Over the last seven months of my MA Service Design course, the importance of reflections has been accentuated. Before that, my sub-conscience often failed to actively register reflections, hindering the potential for further critical thinking. Seven months of deliberate and purposeful reflection allowed me to be authentic in the self and peer assessment exercise in the Proposal Development Unit, wherein we have to explore our interests and begin to develop the topic for our thesis. This exercise took me back to day 1 of the course where we were asked to create a User Manual. I looked back on the overwhelming amount of knowledge and skills I have gained since then and began to reassess my strengths and weaknesses. I realised over the course that my main learnings have been from my peers, allowing me to repeatedly evaluate what I should be striving for.
I have always been a perfectionist, but this cohort inspired me to be good at my work while not being perfect. The journey to this realisation was not a simple one — it involved months of self-doubt, panic, and questioning choices. With perfectionism came an inherent habit of comparison and self-criticism, hints of which are still hard to brush off. As I noted down the areas I could improve in, comments from my peers validated those skills, telling me that I was already quite good at them. This made me realise that I often think about what I do not have, and this negative approach stops me from building those skills effectively. Conversely, if I did appreciate the limited skill that I possess and strived to hone it further, it would mean I will get there faster. Even then, there would always be room for improvement.
The last 4 projects have all been team efforts, allowing me enough time to think about who I work well with. As I noted this down, I realised I often look for traits similar to mine when given the choice to choose who I want to work with. I have an affinity towards peers who organise themselves well, are responsible, and take the project as enthusiastically as I do. I failed to realise that a team is only balanced when different people come together, allowing diverse methods and perspectives to be an important part of the process and project. Upon further reflection, the presence of complementary skill sets became more prominent. As we advance solo into the thesis phase, working individually would mean that I would need to make these complementary skills a part of my skillset, consciously reminding myself that I need to improve and not try to be perfect. However, our tutor informed us that we would be working alone but yet together — forming squads and support groups to help each other with our major projects, giving us the perfect opportunity to bounce our ideas off and leverage those complementary skills.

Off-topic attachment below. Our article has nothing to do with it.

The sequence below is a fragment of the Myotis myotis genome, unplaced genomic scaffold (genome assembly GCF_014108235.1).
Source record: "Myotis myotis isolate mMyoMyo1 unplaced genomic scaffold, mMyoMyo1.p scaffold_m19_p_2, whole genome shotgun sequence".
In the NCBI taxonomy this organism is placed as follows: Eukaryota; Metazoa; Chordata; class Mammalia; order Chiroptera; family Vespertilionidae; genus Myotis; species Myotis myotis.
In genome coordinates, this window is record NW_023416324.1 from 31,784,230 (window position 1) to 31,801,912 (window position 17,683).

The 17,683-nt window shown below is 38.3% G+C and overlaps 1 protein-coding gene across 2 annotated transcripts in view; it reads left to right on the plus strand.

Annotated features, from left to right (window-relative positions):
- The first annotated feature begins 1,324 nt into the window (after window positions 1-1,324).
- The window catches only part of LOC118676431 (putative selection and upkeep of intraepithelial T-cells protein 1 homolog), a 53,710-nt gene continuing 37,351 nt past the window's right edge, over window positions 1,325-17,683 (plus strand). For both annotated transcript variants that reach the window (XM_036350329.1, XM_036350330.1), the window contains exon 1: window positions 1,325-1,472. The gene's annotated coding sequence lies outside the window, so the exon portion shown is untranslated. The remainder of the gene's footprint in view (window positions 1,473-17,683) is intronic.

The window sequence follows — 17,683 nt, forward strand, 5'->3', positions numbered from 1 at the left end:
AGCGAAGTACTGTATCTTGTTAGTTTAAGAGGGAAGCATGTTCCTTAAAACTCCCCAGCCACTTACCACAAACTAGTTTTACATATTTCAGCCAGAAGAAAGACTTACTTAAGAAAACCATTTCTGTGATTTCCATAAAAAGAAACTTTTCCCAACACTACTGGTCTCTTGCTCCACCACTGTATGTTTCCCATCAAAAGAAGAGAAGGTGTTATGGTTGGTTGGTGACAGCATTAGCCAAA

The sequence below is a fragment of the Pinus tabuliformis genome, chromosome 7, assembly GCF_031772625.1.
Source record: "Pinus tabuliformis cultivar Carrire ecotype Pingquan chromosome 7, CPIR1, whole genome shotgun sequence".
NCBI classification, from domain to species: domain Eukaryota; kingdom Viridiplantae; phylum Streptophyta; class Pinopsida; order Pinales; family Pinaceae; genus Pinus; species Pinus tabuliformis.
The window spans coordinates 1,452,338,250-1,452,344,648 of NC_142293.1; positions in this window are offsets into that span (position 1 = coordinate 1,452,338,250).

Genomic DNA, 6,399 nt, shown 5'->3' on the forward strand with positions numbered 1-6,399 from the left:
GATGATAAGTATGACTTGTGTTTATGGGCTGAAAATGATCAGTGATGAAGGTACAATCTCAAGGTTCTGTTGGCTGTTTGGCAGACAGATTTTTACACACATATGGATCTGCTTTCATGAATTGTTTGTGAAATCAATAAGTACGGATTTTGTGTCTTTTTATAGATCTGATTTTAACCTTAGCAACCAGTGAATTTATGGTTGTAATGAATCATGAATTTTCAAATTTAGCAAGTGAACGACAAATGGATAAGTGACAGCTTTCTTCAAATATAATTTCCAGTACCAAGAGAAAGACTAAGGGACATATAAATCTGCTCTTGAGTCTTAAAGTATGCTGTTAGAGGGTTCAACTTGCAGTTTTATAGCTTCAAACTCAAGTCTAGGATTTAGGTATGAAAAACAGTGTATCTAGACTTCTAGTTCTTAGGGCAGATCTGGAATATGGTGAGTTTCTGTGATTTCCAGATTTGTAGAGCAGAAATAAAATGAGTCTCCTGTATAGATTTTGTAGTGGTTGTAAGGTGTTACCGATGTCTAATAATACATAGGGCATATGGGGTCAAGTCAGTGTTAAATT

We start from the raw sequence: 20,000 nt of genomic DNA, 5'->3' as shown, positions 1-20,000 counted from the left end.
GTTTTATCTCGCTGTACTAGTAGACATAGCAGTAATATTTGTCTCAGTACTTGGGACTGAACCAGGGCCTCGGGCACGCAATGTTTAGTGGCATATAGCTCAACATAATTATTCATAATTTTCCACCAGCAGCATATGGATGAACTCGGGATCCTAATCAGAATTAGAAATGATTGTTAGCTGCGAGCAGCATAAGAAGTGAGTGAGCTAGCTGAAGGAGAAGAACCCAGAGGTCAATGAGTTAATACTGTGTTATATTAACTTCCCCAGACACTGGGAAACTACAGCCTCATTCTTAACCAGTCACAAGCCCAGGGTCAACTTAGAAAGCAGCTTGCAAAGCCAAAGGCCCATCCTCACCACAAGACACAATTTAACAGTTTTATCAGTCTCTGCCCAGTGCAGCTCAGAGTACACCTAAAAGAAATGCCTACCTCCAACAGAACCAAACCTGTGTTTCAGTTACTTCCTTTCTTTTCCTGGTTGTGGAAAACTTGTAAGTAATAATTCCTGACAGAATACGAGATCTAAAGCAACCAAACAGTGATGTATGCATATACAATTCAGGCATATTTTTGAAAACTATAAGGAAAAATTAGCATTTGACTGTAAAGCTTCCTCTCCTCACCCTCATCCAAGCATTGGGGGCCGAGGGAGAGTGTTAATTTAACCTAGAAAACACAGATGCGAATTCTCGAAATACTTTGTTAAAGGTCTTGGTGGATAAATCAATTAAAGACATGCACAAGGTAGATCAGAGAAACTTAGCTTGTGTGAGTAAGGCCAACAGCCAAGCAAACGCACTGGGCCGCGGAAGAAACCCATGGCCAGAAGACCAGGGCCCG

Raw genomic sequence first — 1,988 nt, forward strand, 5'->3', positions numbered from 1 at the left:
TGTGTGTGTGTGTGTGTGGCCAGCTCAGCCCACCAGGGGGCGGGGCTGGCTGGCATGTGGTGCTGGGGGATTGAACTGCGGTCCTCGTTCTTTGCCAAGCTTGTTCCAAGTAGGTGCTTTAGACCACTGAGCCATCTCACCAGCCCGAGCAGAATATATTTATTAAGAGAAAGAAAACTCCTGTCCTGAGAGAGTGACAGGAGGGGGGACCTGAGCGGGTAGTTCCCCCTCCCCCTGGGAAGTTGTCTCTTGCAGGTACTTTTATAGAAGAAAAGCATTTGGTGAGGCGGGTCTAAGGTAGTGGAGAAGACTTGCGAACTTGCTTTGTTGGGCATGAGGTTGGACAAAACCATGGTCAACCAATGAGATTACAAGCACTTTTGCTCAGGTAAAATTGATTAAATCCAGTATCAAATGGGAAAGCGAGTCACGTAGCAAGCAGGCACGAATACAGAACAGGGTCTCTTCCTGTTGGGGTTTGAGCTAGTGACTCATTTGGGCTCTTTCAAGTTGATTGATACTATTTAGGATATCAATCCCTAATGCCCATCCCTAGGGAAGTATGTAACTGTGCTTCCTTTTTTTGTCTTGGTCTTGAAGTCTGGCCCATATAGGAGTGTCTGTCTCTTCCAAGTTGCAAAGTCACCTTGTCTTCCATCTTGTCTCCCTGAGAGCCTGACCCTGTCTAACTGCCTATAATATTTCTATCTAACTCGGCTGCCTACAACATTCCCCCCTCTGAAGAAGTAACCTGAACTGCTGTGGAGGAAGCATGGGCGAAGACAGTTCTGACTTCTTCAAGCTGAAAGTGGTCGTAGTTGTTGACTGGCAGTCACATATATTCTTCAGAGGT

As we explored topics that we are interested in, reading about my peers’ interests helped me build on mine too. I found that many of us were interested in tackling similar issues that were a cumulative realisation of the last seven months and our experiences before coming to this MA. Even though I am still undecided on the specifics, my peers motivate me to explore the topic I am interested in, bring more knowledge to the table as we advance through this unit.